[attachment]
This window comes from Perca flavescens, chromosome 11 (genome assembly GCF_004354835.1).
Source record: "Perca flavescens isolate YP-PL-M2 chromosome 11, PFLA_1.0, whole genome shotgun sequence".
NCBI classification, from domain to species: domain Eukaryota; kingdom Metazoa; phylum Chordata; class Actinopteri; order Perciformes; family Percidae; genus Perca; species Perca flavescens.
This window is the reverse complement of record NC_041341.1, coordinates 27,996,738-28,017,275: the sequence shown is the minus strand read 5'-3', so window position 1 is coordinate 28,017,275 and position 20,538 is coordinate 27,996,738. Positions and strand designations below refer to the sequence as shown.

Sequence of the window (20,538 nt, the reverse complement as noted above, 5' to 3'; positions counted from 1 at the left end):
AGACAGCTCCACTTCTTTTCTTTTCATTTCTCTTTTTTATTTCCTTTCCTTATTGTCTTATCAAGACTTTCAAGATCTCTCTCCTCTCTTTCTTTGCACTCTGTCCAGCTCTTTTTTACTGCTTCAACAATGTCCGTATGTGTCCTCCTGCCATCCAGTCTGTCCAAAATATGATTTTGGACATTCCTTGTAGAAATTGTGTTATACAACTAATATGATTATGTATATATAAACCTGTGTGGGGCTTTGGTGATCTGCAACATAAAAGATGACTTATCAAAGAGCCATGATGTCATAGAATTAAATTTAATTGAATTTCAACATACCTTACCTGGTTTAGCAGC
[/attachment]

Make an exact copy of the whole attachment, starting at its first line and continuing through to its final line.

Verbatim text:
This window comes from Perca flavescens, chromosome 11 (genome assembly GCF_004354835.1).
Source record: "Perca flavescens isolate YP-PL-M2 chromosome 11, PFLA_1.0, whole genome shotgun sequence".
NCBI classification, from domain to species: domain Eukaryota; kingdom Metazoa; phylum Chordata; class Actinopteri; order Perciformes; family Percidae; genus Perca; species Perca flavescens.
This window is the reverse complement of record NC_041341.1, coordinates 27,996,738-28,017,275: the sequence shown is the minus strand read 5'-3', so window position 1 is coordinate 28,017,275 and position 20,538 is coordinate 27,996,738. Positions and strand designations below refer to the sequence as shown.

Sequence of the window (20,538 nt, the reverse complement as noted above, 5' to 3'; positions counted from 1 at the left end):
AGACAGCTCCACTTCTTTTCTTTTCATTTCTCTTTTTTATTTCCTTTCCTTATTGTCTTATCAAGACTTTCAAGATCTCTCTCCTCTCTTTCTTTGCACTCTGTCCAGCTCTTTTTTACTGCTTCAACAATGTCCGTATGTGTCCTCCTGCCATCCAGTCTGTCCAAAATATGATTTTGGACATTCCTTGTAGAAATTGTGTTATACAACTAATATGATTATGTATATATAAACCTGTGTGGGGCTTTGGTGATCTGCAACATAAAAGATGACTTATCAAAGAGCCATGATGTCATAGAATTAAATTTAATTGAATTTCAACATACCTTACCTGGTTTAGCAGC